some reason I was never big into building model cars, although my teenage years best friend Jerry Flynn, was. Jerry
and I flew lots of model airplanes and rockets together, but he was the car modeler. Jerry had a bit of an artist's
touch with models and would build top fuel dragster models from scratch using plastic sheet stock. He won a couple
contests back in the 1970s at the big hot rod show held in the Washington, D.C., Armory. As a body-fender repair shop
technician and eventually body shop owner, he could repair dents so perfectly that you couldn't tell the repair from
the original. The models shown in this 1963 American Modeler magazine are not too far removed from the kinds of car
models on the store shelves when I was a kid. A lot of the models can probably be bought today on eBay.
Lindberg's "Exterminator" is new king-sized $9.95 kit with great quantity of goodies and chrome. While too large
for the slot racing crowd it is certain to make a hit with scale detail fans. Two electric motors are concealed within
those scale engines. Steering mechanism operates like prototype.
Seen in front of an Indianapolis hobby shop is the full-size and model "Big T" by Monogram. Real car was copied
from the one-eighth sized miniature. Body, or bucket, is from 1924 Model T Ford roadster; pick-up bed is from Model
A; Chevrolet engine under the hood has 3 carburetors.
AMT Pontiac Bonneville Turnpike racers compete along 60-ft strip, are stopped by concertina-type buffers.
Phil Mates of Hawk Models introduces "The Digger", one of three out-of-this-world "Weird-Ohs" which are sure to
set the automotive world agog. Beside this way-out dragster Hawk has created "Davey"-the psycho cyclist, and "Daddy"-the
swingin' suburbanite. Each, $1. Real nutty.
Aurora Plastics Corp., taking a hint from Detroit, is offering to put hobby dealers into the used car business with
this A-1 Ford Used Car Lot counter display. To boost sales on new 1963 Model Motoring Fords, dealers offer trade-ins
on 1962 model Fords, then recondition and resell them. The display will hold 50 Model Motoring cars.
Strombecker's new 1/32nd frame and motor is compared with last year's. The top chassis is 1962 production job, lower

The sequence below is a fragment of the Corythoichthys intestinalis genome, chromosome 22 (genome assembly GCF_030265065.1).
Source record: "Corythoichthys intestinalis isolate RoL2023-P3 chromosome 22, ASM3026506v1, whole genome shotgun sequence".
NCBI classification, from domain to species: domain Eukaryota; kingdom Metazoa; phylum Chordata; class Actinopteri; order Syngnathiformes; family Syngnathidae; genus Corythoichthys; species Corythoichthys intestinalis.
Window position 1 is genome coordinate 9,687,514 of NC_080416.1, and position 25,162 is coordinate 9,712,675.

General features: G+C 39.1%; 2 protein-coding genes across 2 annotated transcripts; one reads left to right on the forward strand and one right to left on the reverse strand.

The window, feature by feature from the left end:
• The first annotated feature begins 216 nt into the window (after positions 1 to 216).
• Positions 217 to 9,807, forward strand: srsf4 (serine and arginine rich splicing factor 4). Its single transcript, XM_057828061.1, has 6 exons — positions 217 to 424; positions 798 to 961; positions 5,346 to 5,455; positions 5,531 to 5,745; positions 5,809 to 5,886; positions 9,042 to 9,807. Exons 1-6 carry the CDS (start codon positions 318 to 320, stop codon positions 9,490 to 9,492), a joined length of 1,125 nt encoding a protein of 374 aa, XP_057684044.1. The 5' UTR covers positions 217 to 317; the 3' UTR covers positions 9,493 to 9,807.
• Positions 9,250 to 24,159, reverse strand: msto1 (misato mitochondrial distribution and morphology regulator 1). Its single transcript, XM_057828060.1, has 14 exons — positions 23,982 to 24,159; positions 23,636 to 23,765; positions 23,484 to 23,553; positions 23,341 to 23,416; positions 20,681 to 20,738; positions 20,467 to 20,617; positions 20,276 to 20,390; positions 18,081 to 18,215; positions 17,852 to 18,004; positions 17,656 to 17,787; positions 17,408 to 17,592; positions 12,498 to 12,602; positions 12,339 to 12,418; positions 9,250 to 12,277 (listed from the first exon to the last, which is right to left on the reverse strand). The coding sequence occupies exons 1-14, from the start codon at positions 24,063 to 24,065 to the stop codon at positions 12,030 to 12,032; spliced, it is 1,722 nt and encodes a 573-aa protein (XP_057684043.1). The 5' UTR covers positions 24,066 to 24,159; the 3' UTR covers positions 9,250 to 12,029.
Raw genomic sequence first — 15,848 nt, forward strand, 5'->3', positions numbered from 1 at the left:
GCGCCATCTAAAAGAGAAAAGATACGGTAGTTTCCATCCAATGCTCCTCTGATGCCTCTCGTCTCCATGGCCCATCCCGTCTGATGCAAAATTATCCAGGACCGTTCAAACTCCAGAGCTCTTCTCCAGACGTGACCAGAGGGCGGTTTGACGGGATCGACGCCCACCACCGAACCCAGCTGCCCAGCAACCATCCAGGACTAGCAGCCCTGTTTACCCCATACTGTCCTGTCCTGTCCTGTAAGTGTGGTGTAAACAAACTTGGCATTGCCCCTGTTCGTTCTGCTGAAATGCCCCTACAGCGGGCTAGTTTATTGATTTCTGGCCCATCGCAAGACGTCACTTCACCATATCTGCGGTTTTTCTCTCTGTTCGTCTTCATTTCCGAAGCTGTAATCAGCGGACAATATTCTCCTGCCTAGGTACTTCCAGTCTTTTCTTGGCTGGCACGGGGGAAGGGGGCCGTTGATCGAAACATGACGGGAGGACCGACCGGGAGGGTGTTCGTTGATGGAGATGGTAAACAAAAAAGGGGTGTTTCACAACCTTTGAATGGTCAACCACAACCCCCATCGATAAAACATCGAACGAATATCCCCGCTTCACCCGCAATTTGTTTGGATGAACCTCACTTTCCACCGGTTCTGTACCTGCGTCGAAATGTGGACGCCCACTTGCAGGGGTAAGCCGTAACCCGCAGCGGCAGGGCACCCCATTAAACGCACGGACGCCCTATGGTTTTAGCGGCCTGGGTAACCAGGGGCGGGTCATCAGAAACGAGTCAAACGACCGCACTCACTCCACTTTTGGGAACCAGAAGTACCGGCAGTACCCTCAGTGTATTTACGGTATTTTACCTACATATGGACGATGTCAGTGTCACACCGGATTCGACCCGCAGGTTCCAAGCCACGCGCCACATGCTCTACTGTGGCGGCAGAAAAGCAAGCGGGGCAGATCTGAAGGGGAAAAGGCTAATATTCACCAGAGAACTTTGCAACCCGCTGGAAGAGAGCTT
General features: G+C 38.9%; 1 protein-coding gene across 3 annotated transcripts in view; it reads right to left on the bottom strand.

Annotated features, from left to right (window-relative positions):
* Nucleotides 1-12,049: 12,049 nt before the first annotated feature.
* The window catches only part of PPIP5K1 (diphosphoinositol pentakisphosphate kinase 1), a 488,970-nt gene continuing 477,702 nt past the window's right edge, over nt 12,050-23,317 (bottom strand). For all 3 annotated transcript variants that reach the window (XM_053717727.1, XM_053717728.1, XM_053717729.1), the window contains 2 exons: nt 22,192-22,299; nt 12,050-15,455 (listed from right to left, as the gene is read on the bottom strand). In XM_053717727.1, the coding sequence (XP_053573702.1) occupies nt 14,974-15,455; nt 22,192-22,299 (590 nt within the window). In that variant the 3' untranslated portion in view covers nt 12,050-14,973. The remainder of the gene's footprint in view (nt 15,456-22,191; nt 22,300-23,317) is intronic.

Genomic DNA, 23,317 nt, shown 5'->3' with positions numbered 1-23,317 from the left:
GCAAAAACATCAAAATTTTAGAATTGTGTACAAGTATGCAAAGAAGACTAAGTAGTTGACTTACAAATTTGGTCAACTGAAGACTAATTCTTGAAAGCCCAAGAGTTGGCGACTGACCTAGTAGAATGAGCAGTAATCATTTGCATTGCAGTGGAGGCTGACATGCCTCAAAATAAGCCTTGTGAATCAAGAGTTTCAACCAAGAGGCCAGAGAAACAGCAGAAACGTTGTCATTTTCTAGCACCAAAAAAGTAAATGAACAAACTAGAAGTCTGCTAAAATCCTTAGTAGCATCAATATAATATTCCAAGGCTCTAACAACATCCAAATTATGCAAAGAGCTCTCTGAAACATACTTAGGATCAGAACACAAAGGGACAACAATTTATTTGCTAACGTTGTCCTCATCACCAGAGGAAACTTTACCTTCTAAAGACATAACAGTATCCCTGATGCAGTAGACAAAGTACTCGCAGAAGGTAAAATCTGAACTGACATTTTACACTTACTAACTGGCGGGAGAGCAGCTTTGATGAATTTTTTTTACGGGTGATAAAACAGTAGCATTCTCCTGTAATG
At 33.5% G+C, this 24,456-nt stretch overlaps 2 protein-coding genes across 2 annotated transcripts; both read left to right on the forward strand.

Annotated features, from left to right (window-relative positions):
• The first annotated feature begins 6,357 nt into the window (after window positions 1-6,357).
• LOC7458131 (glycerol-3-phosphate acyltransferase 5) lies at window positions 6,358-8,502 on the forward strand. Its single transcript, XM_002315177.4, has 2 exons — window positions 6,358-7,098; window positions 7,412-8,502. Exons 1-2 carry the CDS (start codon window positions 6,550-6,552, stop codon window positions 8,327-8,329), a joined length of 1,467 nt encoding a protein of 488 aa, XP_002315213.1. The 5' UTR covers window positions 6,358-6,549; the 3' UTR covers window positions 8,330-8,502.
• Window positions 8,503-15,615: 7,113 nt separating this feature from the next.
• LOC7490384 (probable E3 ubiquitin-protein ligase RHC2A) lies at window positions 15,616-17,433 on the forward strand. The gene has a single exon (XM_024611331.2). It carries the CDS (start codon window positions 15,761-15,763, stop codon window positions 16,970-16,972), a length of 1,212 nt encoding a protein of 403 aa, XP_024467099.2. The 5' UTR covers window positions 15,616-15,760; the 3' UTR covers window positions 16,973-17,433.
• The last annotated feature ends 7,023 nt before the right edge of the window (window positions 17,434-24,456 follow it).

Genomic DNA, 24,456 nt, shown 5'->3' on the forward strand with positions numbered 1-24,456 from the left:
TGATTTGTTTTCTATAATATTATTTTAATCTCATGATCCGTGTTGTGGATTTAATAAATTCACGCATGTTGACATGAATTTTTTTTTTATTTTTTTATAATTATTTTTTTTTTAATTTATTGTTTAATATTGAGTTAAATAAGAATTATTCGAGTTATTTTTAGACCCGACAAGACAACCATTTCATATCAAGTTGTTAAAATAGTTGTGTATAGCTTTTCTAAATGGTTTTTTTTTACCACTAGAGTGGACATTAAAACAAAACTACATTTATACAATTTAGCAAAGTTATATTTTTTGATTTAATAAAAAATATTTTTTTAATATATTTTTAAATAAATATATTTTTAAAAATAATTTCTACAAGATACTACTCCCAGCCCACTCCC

one is '63 version.
Hubley's metal kit for the 1930 Model A Ford Coupe has more than sixty parts with detailed engine, white wall tires,
luggage rack, and movable rumble seat. $2.98. Out of more than 4,849,340 Model A's produced, 929,000 are currently
registered across the U.S.
Among 1/25th scale 3-in-1 kits introduced by AMT Corporation are Lincoln Continental (top), Ford Galaxy 500 (middle),
and Mercury Meteor (bottom) sports coupe. Each $1.50. The 3-in-1 deal gives the builder his option of recreating
a particular car in original stock version or in a customized or competition variety. With the Continental, the
model car buff can duplicate Pres. Kennedy's special job.
Other 69¢ Lindberg Dragster kits include the Trailblazer (above) with rolling wheels, scale mill, hinged
hood, removable tonneau, scale tools. 1929 Rodster (below)has rolling wheels, can be modified in many ways. With
"Plastic Model Cars" by Cecil Gibson (110 pages, 5-3/4" x 8-3/4", with photos, diagrams and plans) is timely Volume
on every aspect of plastic model car building. Printed in England with foreword by Sterling Moss - who confesses
model making has long been a favorite hobby!
Strombecker is showing new 1/32 scale cars , the XKE Jaguar (above) and Ferrari Berlinetta (below). Powered
by 12-volt motors, they hit 200-mph scale speeds.
"Sounds of Road Racing" is the firm's LP record album recorded during actual races.
ITC releases its big (16 inch) 1911 Mercer Runabout as a non-motorized kit for $6.
ITC $1 non-motorized car kit series includes the Italian Ferrari (shown), Mercedes Benz, Jaguar sports car, and
World War Two vets will be quick to spot 30-ton Scammell British tank transporter and German Panzer 75mm assault
gun, both 00-scaled by Airfix.
Auto World of Scranton, Pennsylvania, is offering gear and tire sets for 1/32nd scale cars: chrome plated wheels,
soft rubber tires (7/8", 13/16", 1") and Eldi matched gears.
Tyco's "ray-gun" speed control may lead to a new generation of 7-fingered youngsters.
Charles "Chuck" Brebeck with the Herkimer OK .049 Cub glow-engine powered "Hotrod" ($9.95) and .024 Cub powered
"Cub-Kart" ($8.95). These two babies really git out and go-o-o-o.
The Lindberg line of "Show & Go" Dragsters include the Sportsman Classic Racer (above); original was powered
by 6-carb Chevy mill. #12 is the Red Devil Racer (below) from an original prototype in the sportsman class which
used Buick engine. Kit price, 69¢ each.
Additions to Aurora's "Old Timer" collection include 1911 Buick Bug (middle); 1903 Rambler (top); and 1904 Curved-Dash
Oldsmobile (bottom). These highly detailed models in kit form are each $1.98. The Buick had a 30-mph maximum speed;
Rambler's dos-a-dos accessory seat in rear was forerunner of the rumble seat; the Olds was considered America's
first production automobile.
Seven sets of custom accessories (left) are designed for use with Monogram's line of 1/8 scale car models. Prices
of sets range from 59¢ to $1.
Pyro's Table Top Auto Series unveiled four new 50¢ kits featuring popular Ford stock cars. Three are shown at the
above; the 4th is the 1949 Ford Tudor. All are molded in authentic automobile colors with interior and complete
exterior detailing. Kits have clear plastic parts, too, along with customizing and racing decals.
AHM's Mini-Car offerings brings forth such exotic greats as the classic Rolls Royce; kit is 59¢. Others are Jaguar
XKE, Ford Galaxie, Ford Model T - on which you can even read the license plate (priced 29¢ to 59¢).